“You can be amazing; you can turn a phrase into a weapon or a drug. You can be the outcast, or be the backlash of somebody’s lack of love. Or you can start speaking up.”
This is for you: who is certain that you’re entirely alone, that you never belonged here, that you’re going to feel this way forever.
This is for you: whose eyes can’t see through the fog, whose skin suffers at the hands of your mind, who feels like you’re suffocating from the weight of it all.
This is for you: who punctuates every tiny thought of hope with “yeah, but…not me,” who doesn’t feel like your voice is worthy of sound, who can’t bear to face the outside world.
This is for you: whose mind races, whose heart races, whose limbs can’t stop moving.
This is for you: who feels wrong, who feels lost, who feels stuck.
This is for you: who has forgotten that you deserve the world simply because you’re in it.
I am writing this for you most of all. I’m writing this for you because I have been there, and sometimes, when it’s hard to find words, finding shelter in someone else’s can give you hope.
“Nothing’s gonna hurt you the way the words do when they settle ‘neath your skin. Kept on the inside, no sunlight, sometimes a shadow wins.”
For way too long, I hid my pain beneath laughter, beneath layers of clothes, beneath excuses. I didn’t want anybody to be pulled down by my weight. I was convinced that nobody would be able to help me anyway or that I would just be cast away as being overdramatic or stupid. I had always been the good girl, the perfect daughter, the A+ student, and everything was spiraling out of control. I was afraid of who I was becoming, but I was so ashamed that I didn’t want anybody to know. I didn’t want to show how vulnerable I was; and after all, how do you bring up a conversation like that? How do you push those words out?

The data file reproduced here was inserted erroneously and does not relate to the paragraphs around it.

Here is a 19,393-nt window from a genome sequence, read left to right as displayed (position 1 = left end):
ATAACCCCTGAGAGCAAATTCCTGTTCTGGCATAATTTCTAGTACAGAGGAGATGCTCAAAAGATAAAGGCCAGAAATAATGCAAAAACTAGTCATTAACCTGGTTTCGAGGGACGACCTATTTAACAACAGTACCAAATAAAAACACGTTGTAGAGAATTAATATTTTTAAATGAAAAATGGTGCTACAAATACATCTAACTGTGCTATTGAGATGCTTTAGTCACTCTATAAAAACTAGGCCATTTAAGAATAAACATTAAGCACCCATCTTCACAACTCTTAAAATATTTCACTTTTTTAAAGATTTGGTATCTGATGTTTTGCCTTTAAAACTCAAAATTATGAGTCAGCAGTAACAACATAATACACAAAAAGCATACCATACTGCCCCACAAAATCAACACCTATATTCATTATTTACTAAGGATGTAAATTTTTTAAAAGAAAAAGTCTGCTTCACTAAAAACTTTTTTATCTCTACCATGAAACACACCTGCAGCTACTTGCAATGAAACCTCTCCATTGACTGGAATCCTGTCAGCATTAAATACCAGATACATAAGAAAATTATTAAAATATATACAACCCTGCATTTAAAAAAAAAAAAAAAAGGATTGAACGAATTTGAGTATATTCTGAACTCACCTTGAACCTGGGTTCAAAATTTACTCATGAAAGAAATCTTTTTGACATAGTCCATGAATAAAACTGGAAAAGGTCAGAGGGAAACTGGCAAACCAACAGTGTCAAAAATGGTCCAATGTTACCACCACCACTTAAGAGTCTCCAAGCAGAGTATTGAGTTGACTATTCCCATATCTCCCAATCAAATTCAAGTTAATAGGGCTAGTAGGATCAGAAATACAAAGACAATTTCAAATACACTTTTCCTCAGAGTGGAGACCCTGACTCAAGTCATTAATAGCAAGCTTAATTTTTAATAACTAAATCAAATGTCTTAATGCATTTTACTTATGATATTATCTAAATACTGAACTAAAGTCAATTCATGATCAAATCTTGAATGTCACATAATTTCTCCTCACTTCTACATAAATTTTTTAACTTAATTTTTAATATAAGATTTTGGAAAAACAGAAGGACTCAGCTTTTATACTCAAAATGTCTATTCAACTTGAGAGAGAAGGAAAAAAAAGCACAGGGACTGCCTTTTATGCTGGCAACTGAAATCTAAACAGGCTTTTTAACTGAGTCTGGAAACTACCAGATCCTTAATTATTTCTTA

“But I wonder what would happen if you say what you wanna say, and let the words fall out.”
I wish I could pinpoint a specific moment during my journey when I found my voice, but like any solid structure, it had to be built brick by brick. It’s true that once you let the words out, it becomes easier to add those bricks. When you use your voice, when you speak up to friends, counselors, teachers, and family members, they can help lift you up and give you the boost you need to keep building, to reach higher than you ever thought you could. They might even offer to carry some of the weight.
“Honestly, I want to see you be brave.”
Some days it’s harder to talk about the pain you feel. Some days there will be a lump in your throat and a heaviness in your chest that suffocates the words inside you. And some days someone’s ignorance will make you choke on your words. Just know that you don’t have to feel completely confident or have the right words; you just have to let them out. Making my first call to the counseling center on my college campus was one of the hardest things I’d ever done, but it really did get easier to talk about my mental illness after that. And years later, after talking through my pain and after reaching out to those who care about me and after learning to fight for myself, I look back and realize that I have this amazing structure with which I have learned to protect my mental health and to work through the obstacles I face. If it weren’t for my friends, family, mentors, therapists, doctors, and all of those who were willing to help in between, I wouldn’t be here.
“Maybe there’s a way out of the cage where you live; maybe one of these days you can let the light in.”
You do not have to battle this alone. You are capable of feeling better, and what’s more, you are worthy of feeling better. If you are hurting and unsure of what to do, please speak up. Reach out. Ask for help. Let the words fall out. Speaking up could save your life, and we need you here.